Texas A&M will fabricate the ANEEL fuel pellets at their Nuclear Engineering and Science Center and deliver them to INL. INL will conduct high burn-up irradiation testing of the ANEEL fuel pellets (up to 70,000 MWd/T) in INL’s accelerated test rig at their Advanced Test Reactor. This will be followed by post irradiation examination and fuel qualification, all under the stringent guidelines and quality assurance requirements of the DOE and the NRC.
“We look forward to supporting these efforts to develop advanced nuclear fuels. As the nation’s center for nuclear energy research and development, INL supports industry needs with unique facilities, capabilities and expertise.” – Jess Gehin, Ph.D., INL chief scientist.
There is well over twice as much Th on earth than U. And like U, it can be extracted from seawater, making nuclear completely renewable, as renewable as the wind. India itself has more Th than U, particularly as monazite sands, a reason they have been pursuing Th in nuclear reactors for decades.
The GeoPolitical Implications
The advantages of the ANEEL fuel fit several elements in the United States Department of Energy’s recently released Restoring America’s Competitive Nuclear Energy Advantage which says nuclear power is intrinsically tied to national security.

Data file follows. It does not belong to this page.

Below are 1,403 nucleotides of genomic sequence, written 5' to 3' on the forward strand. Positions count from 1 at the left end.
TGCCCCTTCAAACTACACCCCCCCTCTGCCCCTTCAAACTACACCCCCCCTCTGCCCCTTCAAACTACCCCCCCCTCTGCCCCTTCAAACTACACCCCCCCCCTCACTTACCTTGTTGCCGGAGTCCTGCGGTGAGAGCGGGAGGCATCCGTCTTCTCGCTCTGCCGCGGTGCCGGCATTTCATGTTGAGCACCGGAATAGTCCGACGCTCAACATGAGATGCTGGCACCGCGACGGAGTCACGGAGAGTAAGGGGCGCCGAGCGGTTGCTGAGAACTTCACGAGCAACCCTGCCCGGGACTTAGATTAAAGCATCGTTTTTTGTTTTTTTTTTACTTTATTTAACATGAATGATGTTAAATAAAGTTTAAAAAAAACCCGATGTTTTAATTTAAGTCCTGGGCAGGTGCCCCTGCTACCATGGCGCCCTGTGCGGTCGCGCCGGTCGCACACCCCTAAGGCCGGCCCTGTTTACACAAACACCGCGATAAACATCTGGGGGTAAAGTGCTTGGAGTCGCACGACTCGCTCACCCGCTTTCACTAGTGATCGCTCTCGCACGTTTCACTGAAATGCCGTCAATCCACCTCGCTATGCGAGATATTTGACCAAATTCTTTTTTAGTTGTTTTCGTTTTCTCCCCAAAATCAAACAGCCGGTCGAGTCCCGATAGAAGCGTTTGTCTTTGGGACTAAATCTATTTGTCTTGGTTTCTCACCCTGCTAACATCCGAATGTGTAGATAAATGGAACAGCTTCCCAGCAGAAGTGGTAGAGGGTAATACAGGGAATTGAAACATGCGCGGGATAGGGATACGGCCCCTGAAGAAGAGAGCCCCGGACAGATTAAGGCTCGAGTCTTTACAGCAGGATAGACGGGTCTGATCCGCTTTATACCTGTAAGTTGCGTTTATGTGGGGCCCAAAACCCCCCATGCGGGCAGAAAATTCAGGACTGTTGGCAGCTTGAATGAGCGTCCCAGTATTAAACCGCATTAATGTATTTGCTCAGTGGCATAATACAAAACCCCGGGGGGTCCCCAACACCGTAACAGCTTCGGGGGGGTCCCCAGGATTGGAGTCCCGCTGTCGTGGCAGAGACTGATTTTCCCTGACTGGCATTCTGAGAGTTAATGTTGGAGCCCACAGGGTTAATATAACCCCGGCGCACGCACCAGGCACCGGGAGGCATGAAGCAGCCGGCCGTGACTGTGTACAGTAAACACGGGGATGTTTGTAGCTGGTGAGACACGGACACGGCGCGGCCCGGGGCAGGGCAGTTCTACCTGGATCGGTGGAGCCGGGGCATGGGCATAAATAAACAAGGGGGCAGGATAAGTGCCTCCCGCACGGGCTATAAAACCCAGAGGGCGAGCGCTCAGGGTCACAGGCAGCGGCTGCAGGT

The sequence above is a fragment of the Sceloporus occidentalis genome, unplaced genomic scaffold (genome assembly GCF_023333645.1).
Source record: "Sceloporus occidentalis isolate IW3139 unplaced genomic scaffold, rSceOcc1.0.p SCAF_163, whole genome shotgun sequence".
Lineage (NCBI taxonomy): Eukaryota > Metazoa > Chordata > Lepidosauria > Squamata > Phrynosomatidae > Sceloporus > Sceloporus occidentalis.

Whenever the United States is involved in another country’s nuclear program, that country signs various agreements related to security, weapons nonproliferation and nuclear materials, including nuclear fuel.
Agreements like a 1-2-3 Agreement, and other agreements like those committing the country to forgo domestic uranium enrichment and reprocessing of spent fuel are put in place, as well as signing the International Atomic Energy Agency’s Additional Protocol, which institutes more stringent inspection regimes.
To date, the U.S. has entered into roughly twenty-three 1-2-3 Agreements with 48 countries, including the Ukraine, Morocco, Egypt and Taiwan.
But the United States’ nuclear program has atrophied over the last few decades. At the same time, other countries have strengthened, particularly Russia and China, both of whom have state-owned enterprises and are less than caring about security and environmental concerns, as well as others like South Korea whose industry is government-supported in ways that just can’t happen in the United States.
So having a new fuel made in America that can be used in reactors in other countries brings the United States back into play in the nuclear supply chain, and allows us to reach more of the nations around the world.
With current bilateral recognition in the United States that nuclear is necessary for clean base-load energy, CCTE’s ANEEL fueled PHWR/CANDU reactors could be deployed to more emerging countries faster by easing concerns of proliferation and waste management.
And maybe we can actually decrease the amount of coal burned.